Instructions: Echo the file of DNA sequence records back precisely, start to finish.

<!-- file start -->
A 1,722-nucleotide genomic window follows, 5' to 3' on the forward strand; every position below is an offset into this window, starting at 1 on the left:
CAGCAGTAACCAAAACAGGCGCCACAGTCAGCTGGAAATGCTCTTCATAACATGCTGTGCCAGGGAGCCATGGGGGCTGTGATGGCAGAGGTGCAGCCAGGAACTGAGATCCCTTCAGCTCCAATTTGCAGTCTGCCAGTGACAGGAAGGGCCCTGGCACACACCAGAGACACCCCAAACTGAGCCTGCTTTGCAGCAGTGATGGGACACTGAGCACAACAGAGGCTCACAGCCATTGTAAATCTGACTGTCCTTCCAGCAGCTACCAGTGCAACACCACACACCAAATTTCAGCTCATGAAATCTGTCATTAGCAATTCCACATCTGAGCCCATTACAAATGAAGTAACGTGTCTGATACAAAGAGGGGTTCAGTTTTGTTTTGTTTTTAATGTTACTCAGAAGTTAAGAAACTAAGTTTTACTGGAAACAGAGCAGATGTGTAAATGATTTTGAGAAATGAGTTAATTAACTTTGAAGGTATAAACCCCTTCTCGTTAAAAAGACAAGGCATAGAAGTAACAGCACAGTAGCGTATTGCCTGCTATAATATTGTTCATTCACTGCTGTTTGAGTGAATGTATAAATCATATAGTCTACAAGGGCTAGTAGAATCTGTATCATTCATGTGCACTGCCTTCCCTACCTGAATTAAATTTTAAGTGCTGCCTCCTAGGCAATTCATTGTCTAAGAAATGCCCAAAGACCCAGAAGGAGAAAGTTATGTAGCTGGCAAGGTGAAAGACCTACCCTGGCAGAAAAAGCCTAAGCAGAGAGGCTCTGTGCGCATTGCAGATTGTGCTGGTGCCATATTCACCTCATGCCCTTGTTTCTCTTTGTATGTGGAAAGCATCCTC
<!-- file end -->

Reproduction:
A 1,722-nucleotide genomic window follows, 5' to 3' on the forward strand; every position below is an offset into this window, starting at 1 on the left:
CAGCAGTAACCAAAACAGGCGCCACAGTCAGCTGGAAATGCTCTTCATAACATGCTGTGCCAGGGAGCCATGGGGGCTGTGATGGCAGAGGTGCAGCCAGGAACTGAGATCCCTTCAGCTCCAATTTGCAGTCTGCCAGTGACAGGAAGGGCCCTGGCACACACCAGAGACACCCCAAACTGAGCCTGCTTTGCAGCAGTGATGGGACACTGAGCACAACAGAGGCTCACAGCCATTGTAAATCTGACTGTCCTTCCAGCAGCTACCAGTGCAACACCACACACCAAATTTCAGCTCATGAAATCTGTCATTAGCAATTCCACATCTGAGCCCATTACAAATGAAGTAACGTGTCTGATACAAAGAGGGGTTCAGTTTTGTTTTGTTTTTAATGTTACTCAGAAGTTAAGAAACTAAGTTTTACTGGAAACAGAGCAGATGTGTAAATGATTTTGAGAAATGAGTTAATTAACTTTGAAGGTATAAACCCCTTCTCGTTAAAAAGACAAGGCATAGAAGTAACAGCACAGTAGCGTATTGCCTGCTATAATATTGTTCATTCACTGCTGTTTGAGTGAATGTATAAATCATATAGTCTACAAGGGCTAGTAGAATCTGTATCATTCATGTGCACTGCCTTCCCTACCTGAATTAAATTTTAAGTGCTGCCTCCTAGGCAATTCATTGTCTAAGAAATGCCCAAAGACCCAGAAGGAGAAAGTTATGTAGCTGGCAAGGTGAAAGACCTACCCTGGCAGAAAAAGCCTAAGCAGAGAGGCTCTGTGCGCATTGCAGATTGTGCTGGTGCCATATTCACCTCATGCCCTTGTTTCTCTTTGTATGTGGAAAGCATCCTC